Apple releases results after the close of trading. Apple is expected to have earned $1.09 versus $1.16 a year ago.

Thursday: Microsoft reports results after the close. The software leader is expected to report a profit of 39 cents per share versus 47 cents a year ago.

Also after the close, Amazon.com (AMZN, Fortune 500) is expected to report earnings of 31 cents per share versus 34 cents a year ago.

UPS (UPS, Fortune 500), PepsiCo (PEP, Fortune 500), Raytheon (RTN, Fortune 500) and Amgen (AMGN, Fortune 500) are among the other companies due to report results Thursday.

Friday: Dow component 3M (MMM, Fortune 500) is due to report results before the start of trade. 3M is expected to have earned 86 cents versus $1.38 a year ago.

Honeywell (HON, Fortune 500), Schlumberger (SLB) and Xerox (XRX, Fortune 500) are among the other companies due to report quarterly results in the morning.


In a light week for economic news, standouts include the index of leading economic indicators and reports on new and existing home sales. All forecasts represent a consensus of economists surveyed by Briefing.com.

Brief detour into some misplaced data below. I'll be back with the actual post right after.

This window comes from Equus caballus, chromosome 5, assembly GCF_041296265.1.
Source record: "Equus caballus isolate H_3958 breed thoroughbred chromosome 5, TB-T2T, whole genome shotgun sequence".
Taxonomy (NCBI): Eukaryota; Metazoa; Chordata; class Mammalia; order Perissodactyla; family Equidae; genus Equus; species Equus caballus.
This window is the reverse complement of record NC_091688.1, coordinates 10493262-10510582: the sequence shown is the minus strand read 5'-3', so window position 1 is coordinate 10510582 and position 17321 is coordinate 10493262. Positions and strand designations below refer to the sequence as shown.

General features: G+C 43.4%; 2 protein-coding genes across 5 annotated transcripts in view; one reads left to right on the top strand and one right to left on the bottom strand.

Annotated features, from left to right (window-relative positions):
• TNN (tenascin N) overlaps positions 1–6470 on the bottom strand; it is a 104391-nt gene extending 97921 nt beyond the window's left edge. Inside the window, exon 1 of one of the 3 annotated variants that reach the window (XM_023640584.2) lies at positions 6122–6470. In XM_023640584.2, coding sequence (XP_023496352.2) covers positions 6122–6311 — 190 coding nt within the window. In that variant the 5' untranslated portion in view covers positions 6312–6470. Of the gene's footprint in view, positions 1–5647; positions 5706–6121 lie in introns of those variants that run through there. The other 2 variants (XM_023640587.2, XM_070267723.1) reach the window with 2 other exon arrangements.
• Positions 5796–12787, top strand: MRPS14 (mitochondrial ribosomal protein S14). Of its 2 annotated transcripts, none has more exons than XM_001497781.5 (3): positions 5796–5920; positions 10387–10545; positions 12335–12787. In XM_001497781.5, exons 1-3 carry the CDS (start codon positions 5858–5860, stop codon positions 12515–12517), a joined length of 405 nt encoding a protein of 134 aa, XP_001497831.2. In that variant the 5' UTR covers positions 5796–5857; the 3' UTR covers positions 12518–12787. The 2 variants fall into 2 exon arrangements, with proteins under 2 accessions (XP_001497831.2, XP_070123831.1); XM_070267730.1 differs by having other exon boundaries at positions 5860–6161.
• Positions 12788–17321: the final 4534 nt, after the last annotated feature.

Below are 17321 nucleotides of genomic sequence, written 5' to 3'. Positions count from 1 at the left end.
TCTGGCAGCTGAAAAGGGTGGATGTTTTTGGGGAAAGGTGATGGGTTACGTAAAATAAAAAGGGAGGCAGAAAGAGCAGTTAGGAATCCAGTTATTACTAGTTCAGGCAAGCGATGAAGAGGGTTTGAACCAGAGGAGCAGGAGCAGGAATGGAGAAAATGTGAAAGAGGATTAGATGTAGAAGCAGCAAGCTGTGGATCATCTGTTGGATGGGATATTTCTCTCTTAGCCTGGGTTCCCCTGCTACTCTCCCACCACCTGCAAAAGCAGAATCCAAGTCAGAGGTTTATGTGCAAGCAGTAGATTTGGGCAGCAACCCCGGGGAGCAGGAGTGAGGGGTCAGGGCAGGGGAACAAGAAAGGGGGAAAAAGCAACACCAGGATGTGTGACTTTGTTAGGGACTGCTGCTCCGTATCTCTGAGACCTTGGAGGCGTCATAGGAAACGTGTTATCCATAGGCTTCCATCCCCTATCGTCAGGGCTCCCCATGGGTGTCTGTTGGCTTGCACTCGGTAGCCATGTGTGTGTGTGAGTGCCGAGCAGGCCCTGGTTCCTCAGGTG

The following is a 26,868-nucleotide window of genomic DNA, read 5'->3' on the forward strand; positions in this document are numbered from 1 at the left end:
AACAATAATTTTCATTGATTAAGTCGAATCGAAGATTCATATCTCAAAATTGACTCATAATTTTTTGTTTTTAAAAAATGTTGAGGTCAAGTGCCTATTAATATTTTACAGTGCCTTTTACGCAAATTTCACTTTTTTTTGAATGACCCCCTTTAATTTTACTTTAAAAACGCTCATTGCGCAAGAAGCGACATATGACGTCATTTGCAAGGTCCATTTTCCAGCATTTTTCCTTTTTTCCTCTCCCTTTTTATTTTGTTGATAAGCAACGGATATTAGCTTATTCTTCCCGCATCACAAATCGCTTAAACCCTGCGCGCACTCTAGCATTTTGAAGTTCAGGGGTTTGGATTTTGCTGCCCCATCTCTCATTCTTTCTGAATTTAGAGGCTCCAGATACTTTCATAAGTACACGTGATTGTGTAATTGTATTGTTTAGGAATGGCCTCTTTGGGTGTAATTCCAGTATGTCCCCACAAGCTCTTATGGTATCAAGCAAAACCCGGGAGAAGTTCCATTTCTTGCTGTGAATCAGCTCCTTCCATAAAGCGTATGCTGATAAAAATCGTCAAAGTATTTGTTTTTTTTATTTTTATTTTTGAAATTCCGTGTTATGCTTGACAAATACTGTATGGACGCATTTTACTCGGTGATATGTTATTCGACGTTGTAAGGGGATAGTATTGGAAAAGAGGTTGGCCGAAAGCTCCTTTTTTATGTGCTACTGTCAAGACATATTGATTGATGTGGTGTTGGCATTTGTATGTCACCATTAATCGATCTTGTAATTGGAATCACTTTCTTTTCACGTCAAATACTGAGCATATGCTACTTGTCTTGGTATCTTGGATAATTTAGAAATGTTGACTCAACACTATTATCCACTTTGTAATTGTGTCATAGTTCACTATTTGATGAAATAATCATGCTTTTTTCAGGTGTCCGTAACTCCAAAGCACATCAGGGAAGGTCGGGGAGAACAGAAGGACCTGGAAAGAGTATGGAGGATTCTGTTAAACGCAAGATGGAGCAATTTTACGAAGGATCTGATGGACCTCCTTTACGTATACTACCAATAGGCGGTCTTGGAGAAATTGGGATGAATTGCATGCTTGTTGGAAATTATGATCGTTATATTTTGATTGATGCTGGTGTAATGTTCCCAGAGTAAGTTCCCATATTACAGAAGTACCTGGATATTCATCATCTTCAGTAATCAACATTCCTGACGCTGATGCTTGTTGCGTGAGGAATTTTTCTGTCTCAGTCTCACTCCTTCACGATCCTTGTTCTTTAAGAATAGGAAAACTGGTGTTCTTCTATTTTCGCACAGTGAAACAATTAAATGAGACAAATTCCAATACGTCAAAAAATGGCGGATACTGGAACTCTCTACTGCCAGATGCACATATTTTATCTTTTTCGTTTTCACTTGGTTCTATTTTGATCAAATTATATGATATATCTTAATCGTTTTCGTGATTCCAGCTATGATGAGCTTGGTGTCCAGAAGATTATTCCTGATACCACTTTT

Monday: The March index of leading economic indicators (LEI) is due shortly after the start of trading. LEI, released by the Conference Board, is expected to have fallen 0.2% in the month after falling 0.4% in the previous month.

Tuesday: A House of Representative subcommittee holds a hearing on Treasury's plan for toxic assets.

Thursday: The number of Americans filing new weekly unemployment claims is expected to have risen to 630,000 from 610,000 the previous week. The Labor Department report is due before the start of trading. Investors will also focus on continuing claims - a measure of people receiving benefits for a week or more. Last week, continuing claims surged to a record 6.02 million.

Shortly after the market open, the National Association of Realtors releases the March existing home sales report. The February report showed a surprise rise and investors will be looking to see if the trend continues. Sales are expected to fall to a 4.65 million unit annual rate from a 4.72 million unit annual rate in the previous month.

Friday: The Commerce Department releases the March durable goods orders report before the start of trading. Orders are expected to have fallen 1.5% after falling 5.1% in the previous month.